With images of Sachsenhausen still fresh in my mind, the next morning I took the S Bahn into suburban Berlin for my appointment at the Dietrich Bonhoeffer Haus. It turns out that a group of Norwegian Lutheran pastors were visiting, and I attended as an honorary Norwegian. Everything was in English. The guide and lecturer was a retired Lutheran pastor who is chairman of the board of the foundation that runs the Center.
This is the smaller house bought by Bonhoeffer’s parents in the late 1930s. The Bonhoeffer family was extremely accomplished. The paterfamilias, Dr. Bonhoeffer, was a leading neurologist of the day. Dietrich’s brothers were lawyers, scientists, diplomats. His maternal grandfather was a leading German theologian.
As the Protestant Church in Germany veered further away from its Biblical foundation, Dietrich preached increasingly against the established church. He formed a seminary to train pastors to be true to Scripture, including the Old Testament, which some of the leading lights of the so-called German Christian Church wanted to jettison. This group wanted to make Jesus the First Aryan. Our lecturer spoke about the use of Christian doctrine by the Nazis, especially Luther’s interpretation of Romans 13, and the long history of anti-Semitism in Germany, some large measure of it justified by Church teaching.
Dietrich had visited the United States and was safe in the US in 1939 when the war began. After a short time in the US, he decided to return to Germany. He and his brother in law Hans von Dohnanyi were part of the conspiracy to kill Hitler. They were found out and executed days before the end of the war. Dr. and Mrs. Bonhoeffer lost Dietrich, a brother, and Hans.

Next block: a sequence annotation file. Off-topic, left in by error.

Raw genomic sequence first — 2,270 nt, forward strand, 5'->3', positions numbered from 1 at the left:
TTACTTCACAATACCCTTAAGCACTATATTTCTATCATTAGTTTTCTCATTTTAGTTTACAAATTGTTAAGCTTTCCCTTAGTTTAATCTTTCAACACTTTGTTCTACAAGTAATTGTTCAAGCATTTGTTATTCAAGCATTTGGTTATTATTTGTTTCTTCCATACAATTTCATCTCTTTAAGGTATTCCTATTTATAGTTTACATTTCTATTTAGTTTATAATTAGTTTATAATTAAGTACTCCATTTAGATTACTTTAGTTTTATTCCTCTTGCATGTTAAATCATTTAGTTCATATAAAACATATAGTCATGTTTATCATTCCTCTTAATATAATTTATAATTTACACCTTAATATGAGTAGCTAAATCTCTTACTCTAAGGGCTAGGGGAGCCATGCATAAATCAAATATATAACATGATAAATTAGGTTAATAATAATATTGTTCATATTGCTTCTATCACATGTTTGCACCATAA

What did I expect to find at the Bonhoeffer Haus? Answers to questions about unrighteousness and the existence of evil? Not really. I felt a real connectedness with the Norwegian pastors. They are trying to live the faith. One spoke very good English and asked me to introduce myself to the group. I had to be clear that I was not a candidate for the Episcopal priesthood because I was taking a class called Education for Ministry. Several of the pastors encouraged me to look into ordained ministry (!) and all wished me well in my studies. We toured the house and ended in Dietrich’s study, where we said the “Vaterunser” (Our Father) in our respective languages.
After visiting the German Museum – no World War II history but I did see Napoleon’s sword which he left behind at Waterloo – I finally got in to see the Reichstag. The cupola is magnificent. It really does symbolize openness in government. The views are astounding.
I became adept at jumping on and off S Bahn and U Bahn trains, and learning my way around Berlin. Berliners are very fond of their pets. Well-behaved dogs can travel with their people on public transportation. This canine reminded me of our late, great Bear.
The next morning found me enjoying a sandwich and coffee in the first class lounge at the huge Hauptbahnhof in Berlin. This station cost billions of euros, and is the new passenger rail hub for Berlin, replacing the competing East and West Berlin hubs of pre-reunification. The train tore through the German countryside at speeds of up to 140 MPH. It was comfortable and so smooth, compared with Amtrak. Back to Munich, more drunken Oktoberfest behavior, and so home.